Señorita (Ruel Dahis Antipuesto, director of photography; Armi Rae Cacanindin, production designer)

Best Achievement in Sound and Aural Orchestration

Winner: Ang Sayaw ng Dalawang Kaliwang Paa (Arnold Reodica, sound designer and engineer; Christine Muyco and Jema Pamintuan, musical scorers)

Nominees:

Bahay Bata (Albert Michael Idioma, sound designer and engineer; Toni Muñoz, musical scorer)

Niño (Albert Michael Idioma, sound designer; Jerrold Tarog, musical scorer)

Best Achievement in Film Editing

Winner: Señorita (Cherliebebs Gohetia)

Nominee:

Haruo (Aleks Castañeda)

YCC drew its selection from both regular and non-regular releases comprising the entirety of Philippine cinema output in 2011.  Films considered for discussion were those that had three or more screenings before a paying or non-paying audience in any public venue. Thirty-five films were initially long-listed by the group, which was later narrowed down to a shortlist of eight.  Only short-listed films earn the privilege to be nominated for any of the six categories.  YCC does not confer nominations on artistic or technical merit if the film does not qualify in the short list.

The organization departs from many conventions of other award-giving bodies both here and abroad in bestowing cinematic honors.  For instance, the award for Best Film of the Year is reserved for the director such that no separate prize for direction is needed.  The Best Performance award is most coveted as it is conferred on a screen performer whether male or female, adult or child, individual or as part of an ensemble, in leading or supporting role.  To uphold a more dynamic and encompassing way of looking at films, technical honors refer to fusion of outstanding efforts in fields otherwise deemed apart.  In this case, the Best Cinematography and Visual Design recognition covers both camerawork and art direction.  Similarly, Best Sound and Aural Orchestration encompasses not sound engineering alone but musical score as well.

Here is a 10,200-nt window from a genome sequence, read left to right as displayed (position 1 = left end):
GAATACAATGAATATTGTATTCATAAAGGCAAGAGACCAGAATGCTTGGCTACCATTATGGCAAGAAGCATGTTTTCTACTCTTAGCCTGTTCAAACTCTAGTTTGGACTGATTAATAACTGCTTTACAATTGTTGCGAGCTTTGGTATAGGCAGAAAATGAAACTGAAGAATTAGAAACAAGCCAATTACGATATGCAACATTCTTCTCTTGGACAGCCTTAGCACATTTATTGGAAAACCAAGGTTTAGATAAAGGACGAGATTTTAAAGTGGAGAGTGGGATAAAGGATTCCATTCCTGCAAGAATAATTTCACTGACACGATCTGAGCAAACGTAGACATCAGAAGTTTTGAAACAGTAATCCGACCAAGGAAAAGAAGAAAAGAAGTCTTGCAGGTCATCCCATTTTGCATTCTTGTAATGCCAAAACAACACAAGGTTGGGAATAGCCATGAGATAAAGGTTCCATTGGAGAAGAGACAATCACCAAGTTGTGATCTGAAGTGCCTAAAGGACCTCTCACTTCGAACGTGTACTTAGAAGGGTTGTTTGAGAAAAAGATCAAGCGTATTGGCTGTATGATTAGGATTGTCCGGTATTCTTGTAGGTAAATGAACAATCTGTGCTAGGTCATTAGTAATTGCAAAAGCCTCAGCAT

Established in 1990, YCC is composed of members of academe who, through the years, have become attentive observers of Philippine cinema.  Coming from various disciplines, they bring an interdisciplinary approach to the analysis of film.  Current members are from the University of the Philippines, Ateneo de Manila University and De La Salle University.

Members of the YCC include Eloisa May P. Hernandez (chair), Tessa Maria T. Guazon (vice chair), Patrick D. Flores, Eulalio R. Guieb III, Jayson Jacobo, Skilty Labastilla, JPaul Manzanilla, Jema Pamintuan, Choy Pangilinan and Jaime Oscar Salazar; on leave: Flaudette May V. Datuin, Noel D. Ferrer, Nonoy L. Lauzon, Eileen C. Legaspi-Ramirez, Gerard R. A. Lico, Jerry C. Respeto, Neil Martial R. Santillan and Galileo S. Zafra.